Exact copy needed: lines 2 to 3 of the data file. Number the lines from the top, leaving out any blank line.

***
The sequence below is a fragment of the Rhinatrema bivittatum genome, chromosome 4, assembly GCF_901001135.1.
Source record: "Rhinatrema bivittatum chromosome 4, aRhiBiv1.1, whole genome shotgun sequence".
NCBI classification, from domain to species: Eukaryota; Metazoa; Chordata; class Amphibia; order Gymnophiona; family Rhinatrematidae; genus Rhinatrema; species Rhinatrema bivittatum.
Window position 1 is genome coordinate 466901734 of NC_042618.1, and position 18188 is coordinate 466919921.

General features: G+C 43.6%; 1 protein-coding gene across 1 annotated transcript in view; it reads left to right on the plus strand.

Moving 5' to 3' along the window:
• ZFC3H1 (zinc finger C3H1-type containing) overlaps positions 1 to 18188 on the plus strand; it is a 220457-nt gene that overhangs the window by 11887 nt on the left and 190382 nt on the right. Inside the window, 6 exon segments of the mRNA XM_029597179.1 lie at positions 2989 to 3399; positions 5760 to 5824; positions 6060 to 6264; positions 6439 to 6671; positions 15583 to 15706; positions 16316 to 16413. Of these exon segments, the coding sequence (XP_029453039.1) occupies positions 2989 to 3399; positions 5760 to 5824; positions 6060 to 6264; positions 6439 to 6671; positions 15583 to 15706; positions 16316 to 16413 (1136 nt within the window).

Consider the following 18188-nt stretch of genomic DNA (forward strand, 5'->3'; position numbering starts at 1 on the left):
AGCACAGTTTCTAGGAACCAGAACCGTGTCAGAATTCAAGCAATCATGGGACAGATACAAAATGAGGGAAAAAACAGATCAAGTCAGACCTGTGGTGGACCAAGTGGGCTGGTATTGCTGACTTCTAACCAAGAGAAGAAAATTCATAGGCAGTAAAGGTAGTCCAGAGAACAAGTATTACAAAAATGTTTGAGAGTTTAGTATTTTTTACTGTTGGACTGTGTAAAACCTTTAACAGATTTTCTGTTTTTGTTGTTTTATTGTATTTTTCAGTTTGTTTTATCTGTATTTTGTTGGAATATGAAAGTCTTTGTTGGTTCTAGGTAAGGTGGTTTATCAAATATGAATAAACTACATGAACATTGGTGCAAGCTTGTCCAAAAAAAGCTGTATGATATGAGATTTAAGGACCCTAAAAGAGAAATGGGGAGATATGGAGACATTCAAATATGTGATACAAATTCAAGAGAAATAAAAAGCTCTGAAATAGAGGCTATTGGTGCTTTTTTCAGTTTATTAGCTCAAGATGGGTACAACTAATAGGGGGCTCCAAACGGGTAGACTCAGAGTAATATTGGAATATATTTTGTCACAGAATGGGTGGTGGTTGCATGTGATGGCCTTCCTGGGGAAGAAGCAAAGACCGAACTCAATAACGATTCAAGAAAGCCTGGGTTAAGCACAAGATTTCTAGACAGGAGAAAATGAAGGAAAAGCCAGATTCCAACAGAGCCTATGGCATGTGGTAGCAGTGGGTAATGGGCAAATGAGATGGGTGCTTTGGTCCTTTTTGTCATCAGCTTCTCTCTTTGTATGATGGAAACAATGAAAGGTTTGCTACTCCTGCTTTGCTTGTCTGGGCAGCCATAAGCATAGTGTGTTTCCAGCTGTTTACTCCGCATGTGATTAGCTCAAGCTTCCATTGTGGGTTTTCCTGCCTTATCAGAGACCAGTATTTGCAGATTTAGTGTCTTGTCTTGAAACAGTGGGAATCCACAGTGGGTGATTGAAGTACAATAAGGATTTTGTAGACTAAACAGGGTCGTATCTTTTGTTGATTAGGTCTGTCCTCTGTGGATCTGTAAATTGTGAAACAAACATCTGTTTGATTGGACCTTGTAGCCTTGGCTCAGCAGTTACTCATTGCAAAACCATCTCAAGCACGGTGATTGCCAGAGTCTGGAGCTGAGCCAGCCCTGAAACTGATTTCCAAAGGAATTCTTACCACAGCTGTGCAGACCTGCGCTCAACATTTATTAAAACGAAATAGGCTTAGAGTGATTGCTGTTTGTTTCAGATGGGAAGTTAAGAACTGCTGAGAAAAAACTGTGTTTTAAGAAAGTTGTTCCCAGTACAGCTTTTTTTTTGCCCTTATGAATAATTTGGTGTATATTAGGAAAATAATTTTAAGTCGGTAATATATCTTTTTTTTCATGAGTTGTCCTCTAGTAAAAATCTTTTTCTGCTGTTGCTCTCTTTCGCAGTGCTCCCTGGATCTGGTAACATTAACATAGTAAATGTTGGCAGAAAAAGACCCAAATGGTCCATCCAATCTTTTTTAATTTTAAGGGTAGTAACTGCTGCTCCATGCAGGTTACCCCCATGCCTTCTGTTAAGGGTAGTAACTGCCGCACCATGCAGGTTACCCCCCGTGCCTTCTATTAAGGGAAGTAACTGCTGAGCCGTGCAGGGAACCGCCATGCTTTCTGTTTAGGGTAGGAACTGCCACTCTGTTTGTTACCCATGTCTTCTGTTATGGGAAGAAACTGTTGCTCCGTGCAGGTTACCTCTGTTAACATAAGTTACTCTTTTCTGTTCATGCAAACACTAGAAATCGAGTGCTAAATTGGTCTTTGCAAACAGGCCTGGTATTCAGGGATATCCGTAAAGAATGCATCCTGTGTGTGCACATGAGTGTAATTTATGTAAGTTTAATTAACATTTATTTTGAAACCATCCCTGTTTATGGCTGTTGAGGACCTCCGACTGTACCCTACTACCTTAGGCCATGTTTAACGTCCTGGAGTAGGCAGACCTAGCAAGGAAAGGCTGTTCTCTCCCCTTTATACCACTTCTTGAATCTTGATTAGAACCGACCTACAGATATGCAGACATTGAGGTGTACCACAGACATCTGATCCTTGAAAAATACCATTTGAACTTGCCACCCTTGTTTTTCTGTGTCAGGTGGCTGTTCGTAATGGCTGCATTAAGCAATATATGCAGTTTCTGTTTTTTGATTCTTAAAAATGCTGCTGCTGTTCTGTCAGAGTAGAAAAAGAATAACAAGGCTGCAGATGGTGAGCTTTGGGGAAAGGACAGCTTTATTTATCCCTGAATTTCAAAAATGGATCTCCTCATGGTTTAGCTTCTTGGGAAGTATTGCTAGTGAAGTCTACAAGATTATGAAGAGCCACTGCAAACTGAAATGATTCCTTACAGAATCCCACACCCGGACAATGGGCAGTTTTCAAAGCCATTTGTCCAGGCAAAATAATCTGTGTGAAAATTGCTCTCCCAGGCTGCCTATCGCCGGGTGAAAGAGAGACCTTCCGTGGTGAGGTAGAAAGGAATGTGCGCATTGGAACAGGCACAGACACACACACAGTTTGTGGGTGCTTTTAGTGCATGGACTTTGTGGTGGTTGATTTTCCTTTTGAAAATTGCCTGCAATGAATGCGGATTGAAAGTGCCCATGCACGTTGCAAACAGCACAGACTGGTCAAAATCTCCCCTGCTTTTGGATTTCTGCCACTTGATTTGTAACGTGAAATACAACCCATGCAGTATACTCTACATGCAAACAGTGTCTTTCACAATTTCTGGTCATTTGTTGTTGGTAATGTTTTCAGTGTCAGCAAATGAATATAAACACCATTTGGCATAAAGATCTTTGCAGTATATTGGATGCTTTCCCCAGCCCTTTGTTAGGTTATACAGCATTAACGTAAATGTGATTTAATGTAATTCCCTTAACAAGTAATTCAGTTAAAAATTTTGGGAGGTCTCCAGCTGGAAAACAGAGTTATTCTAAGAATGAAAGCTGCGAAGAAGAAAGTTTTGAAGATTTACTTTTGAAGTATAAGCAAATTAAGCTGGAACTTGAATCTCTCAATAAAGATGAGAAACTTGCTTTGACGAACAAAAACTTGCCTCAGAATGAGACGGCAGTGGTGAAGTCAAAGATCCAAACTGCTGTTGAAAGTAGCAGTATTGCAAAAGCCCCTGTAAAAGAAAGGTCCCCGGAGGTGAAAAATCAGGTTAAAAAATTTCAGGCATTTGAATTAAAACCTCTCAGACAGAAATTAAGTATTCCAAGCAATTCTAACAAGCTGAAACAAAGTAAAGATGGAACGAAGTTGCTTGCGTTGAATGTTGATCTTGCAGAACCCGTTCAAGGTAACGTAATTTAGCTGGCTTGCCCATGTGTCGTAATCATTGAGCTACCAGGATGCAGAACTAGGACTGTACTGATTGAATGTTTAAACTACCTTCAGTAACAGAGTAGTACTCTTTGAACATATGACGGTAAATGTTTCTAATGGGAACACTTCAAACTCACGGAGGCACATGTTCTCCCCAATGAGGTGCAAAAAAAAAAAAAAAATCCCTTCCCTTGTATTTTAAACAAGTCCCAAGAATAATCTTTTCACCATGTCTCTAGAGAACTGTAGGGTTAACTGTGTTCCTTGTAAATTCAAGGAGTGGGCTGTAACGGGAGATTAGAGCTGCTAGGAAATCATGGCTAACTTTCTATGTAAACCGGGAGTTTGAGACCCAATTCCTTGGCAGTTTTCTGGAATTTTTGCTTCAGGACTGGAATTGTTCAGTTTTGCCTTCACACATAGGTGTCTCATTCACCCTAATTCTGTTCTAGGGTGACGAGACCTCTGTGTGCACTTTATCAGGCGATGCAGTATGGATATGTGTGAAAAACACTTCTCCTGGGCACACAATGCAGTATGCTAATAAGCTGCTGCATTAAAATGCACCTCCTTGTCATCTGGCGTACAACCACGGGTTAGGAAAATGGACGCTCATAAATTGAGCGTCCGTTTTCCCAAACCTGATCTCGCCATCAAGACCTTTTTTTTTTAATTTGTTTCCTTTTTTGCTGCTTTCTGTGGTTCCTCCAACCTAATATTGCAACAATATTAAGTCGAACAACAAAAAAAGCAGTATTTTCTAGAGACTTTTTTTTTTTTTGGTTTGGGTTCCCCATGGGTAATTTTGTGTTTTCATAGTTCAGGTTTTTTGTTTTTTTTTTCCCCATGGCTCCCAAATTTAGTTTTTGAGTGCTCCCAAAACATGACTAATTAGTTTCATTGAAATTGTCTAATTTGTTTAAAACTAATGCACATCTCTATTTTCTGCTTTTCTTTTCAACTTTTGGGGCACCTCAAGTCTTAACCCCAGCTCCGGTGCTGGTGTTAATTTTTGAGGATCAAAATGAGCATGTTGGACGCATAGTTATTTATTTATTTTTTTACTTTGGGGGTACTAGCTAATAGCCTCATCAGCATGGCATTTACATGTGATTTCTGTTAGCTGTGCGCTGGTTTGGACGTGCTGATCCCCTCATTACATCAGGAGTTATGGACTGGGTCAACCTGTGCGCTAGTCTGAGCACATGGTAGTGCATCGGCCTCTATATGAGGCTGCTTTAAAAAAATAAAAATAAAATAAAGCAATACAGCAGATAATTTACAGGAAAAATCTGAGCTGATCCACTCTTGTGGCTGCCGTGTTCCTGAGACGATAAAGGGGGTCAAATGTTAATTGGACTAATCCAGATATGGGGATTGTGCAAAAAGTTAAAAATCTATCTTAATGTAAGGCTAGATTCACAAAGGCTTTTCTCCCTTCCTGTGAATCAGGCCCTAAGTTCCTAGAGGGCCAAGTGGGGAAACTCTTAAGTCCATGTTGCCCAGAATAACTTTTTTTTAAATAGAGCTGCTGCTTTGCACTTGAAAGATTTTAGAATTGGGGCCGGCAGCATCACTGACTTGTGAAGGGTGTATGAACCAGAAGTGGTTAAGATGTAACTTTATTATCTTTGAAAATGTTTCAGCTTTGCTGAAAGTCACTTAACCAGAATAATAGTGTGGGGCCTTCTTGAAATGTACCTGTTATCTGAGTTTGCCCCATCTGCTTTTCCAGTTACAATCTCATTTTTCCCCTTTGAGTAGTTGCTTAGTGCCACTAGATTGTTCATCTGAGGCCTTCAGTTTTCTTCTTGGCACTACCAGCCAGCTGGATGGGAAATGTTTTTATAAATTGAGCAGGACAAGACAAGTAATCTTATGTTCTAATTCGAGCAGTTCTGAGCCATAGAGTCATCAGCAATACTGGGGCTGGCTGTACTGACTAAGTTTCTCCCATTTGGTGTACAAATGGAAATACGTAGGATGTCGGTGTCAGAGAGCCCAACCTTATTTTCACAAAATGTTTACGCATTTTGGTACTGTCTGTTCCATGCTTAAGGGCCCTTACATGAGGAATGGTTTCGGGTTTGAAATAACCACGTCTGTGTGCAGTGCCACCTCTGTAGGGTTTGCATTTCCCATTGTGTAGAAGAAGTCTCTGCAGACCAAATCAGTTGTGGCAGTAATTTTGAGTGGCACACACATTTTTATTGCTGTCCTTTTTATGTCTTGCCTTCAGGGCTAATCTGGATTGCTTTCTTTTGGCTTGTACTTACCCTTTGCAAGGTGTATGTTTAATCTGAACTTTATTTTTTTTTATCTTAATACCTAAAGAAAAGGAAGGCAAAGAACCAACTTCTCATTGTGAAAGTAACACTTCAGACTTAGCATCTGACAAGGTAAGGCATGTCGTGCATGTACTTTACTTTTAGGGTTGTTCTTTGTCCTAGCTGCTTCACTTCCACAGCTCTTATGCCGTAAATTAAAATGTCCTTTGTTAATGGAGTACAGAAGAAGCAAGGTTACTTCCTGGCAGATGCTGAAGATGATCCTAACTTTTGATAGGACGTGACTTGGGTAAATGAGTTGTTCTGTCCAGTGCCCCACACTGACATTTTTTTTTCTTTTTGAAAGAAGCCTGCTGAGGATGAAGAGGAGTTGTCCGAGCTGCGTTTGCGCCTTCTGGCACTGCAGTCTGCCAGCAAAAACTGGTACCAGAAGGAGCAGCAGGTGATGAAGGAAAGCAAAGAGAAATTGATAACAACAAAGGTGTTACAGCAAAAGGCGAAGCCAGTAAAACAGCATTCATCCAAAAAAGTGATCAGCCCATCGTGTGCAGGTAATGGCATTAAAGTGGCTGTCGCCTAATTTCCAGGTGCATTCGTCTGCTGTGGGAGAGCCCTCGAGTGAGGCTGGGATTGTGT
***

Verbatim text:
Source record: "Rhinatrema bivittatum chromosome 4, aRhiBiv1.1, whole genome shotgun sequence".
NCBI classification, from domain to species: Eukaryota; Metazoa; Chordata; class Amphibia; order Gymnophiona; family Rhinatrematidae; genus Rhinatrema; species Rhinatrema bivittatum.